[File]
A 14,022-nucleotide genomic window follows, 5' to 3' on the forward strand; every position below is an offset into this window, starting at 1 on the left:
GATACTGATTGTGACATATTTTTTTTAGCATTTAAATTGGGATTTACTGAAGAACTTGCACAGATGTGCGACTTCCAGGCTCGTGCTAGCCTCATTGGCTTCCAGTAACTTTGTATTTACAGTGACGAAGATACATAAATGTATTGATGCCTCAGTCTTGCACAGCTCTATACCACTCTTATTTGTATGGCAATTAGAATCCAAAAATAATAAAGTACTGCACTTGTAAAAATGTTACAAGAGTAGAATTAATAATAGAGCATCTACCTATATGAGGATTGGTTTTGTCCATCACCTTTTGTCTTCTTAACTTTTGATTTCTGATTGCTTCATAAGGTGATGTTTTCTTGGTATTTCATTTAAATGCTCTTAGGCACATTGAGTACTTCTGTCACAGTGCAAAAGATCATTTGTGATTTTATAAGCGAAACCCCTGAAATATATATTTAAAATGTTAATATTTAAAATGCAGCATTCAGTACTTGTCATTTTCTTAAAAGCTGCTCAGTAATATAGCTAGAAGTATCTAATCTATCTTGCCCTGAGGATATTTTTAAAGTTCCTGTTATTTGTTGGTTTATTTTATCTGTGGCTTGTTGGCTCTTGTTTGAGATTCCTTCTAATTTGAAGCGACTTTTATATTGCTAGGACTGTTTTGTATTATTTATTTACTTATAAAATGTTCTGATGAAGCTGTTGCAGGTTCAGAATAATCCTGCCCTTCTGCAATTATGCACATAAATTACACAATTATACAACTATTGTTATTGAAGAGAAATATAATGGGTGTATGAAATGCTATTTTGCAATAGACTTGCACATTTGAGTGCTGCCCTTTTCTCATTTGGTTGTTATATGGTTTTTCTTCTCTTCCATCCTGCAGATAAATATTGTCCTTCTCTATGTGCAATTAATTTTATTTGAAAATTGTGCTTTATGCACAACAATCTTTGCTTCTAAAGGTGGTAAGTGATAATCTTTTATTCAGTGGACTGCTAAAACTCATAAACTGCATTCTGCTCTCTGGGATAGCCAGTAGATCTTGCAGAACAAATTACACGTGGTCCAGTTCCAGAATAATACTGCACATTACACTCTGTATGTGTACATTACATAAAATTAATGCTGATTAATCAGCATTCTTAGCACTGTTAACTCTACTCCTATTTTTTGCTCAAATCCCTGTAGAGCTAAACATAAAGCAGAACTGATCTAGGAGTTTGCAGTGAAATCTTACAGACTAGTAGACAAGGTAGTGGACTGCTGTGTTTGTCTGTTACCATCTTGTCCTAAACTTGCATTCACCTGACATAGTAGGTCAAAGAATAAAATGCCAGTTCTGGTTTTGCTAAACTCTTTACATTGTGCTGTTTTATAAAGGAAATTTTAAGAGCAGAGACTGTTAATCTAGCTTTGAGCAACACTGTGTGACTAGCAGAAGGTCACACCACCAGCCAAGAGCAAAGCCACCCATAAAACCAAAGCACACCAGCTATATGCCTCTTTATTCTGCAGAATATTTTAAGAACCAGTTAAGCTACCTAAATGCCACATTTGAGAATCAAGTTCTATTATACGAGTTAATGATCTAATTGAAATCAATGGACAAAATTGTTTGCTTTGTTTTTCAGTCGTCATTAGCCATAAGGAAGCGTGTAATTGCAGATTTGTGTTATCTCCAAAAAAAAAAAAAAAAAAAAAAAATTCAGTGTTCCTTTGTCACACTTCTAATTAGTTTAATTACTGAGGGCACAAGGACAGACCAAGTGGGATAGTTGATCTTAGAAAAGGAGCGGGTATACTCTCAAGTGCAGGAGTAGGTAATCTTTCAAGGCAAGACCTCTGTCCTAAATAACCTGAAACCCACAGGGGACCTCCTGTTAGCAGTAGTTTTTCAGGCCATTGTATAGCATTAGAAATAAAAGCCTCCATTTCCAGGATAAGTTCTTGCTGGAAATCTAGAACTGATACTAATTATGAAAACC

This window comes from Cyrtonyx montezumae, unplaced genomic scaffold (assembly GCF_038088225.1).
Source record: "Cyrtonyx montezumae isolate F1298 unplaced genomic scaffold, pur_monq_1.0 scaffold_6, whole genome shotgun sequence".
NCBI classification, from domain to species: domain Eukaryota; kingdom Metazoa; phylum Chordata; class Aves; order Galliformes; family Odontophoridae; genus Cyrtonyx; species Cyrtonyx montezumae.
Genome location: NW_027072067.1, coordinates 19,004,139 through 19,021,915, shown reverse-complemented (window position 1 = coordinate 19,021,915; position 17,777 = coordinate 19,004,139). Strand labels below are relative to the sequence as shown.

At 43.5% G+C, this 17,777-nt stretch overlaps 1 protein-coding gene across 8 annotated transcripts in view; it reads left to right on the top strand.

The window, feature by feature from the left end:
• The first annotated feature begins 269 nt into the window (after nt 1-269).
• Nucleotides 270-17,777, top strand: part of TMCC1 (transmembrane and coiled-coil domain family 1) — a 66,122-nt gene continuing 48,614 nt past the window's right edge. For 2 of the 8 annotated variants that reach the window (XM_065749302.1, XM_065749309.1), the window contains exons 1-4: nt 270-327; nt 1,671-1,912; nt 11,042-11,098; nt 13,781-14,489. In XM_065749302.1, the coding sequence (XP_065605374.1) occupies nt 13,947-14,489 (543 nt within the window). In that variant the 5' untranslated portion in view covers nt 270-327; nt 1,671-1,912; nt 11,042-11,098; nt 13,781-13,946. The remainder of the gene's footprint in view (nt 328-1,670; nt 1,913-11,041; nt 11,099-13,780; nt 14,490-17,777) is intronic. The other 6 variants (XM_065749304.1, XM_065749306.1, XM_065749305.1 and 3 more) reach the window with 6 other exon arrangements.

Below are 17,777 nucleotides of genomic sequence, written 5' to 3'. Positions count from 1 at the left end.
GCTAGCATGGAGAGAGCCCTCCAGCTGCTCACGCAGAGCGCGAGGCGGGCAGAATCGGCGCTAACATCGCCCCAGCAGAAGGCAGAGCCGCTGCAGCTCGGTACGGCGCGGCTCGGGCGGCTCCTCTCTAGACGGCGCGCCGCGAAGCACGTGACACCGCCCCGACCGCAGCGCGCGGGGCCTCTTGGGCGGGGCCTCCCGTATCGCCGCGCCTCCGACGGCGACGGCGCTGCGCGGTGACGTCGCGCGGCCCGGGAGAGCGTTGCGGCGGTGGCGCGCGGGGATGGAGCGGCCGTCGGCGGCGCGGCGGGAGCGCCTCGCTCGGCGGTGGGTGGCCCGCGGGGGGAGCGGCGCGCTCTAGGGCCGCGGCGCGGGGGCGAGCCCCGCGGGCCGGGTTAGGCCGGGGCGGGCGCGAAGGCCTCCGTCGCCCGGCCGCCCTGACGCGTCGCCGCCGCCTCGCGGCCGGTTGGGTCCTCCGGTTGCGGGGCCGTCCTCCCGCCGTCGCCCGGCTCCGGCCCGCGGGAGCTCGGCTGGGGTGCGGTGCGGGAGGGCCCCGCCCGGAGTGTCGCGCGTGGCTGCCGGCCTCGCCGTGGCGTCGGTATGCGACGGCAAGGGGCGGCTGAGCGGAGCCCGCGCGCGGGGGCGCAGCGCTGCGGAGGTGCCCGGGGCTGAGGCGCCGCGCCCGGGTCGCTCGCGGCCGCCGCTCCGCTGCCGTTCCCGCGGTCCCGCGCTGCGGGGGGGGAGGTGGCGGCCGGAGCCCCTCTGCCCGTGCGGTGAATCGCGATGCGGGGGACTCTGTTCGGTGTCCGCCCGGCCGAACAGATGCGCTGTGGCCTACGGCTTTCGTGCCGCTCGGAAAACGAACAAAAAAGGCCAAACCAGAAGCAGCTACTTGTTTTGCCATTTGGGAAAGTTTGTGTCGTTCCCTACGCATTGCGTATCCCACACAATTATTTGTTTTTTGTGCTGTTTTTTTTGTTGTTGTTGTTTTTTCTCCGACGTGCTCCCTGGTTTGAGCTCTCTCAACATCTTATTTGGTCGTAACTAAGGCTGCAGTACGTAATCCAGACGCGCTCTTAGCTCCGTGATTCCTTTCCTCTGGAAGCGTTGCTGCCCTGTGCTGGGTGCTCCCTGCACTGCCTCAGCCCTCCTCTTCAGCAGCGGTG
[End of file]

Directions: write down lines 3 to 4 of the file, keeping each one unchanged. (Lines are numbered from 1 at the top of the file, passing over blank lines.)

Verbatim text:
This window comes from Cyrtonyx montezumae, unplaced genomic scaffold (assembly GCF_038088225.1).
Source record: "Cyrtonyx montezumae isolate F1298 unplaced genomic scaffold, pur_monq_1.0 scaffold_6, whole genome shotgun sequence".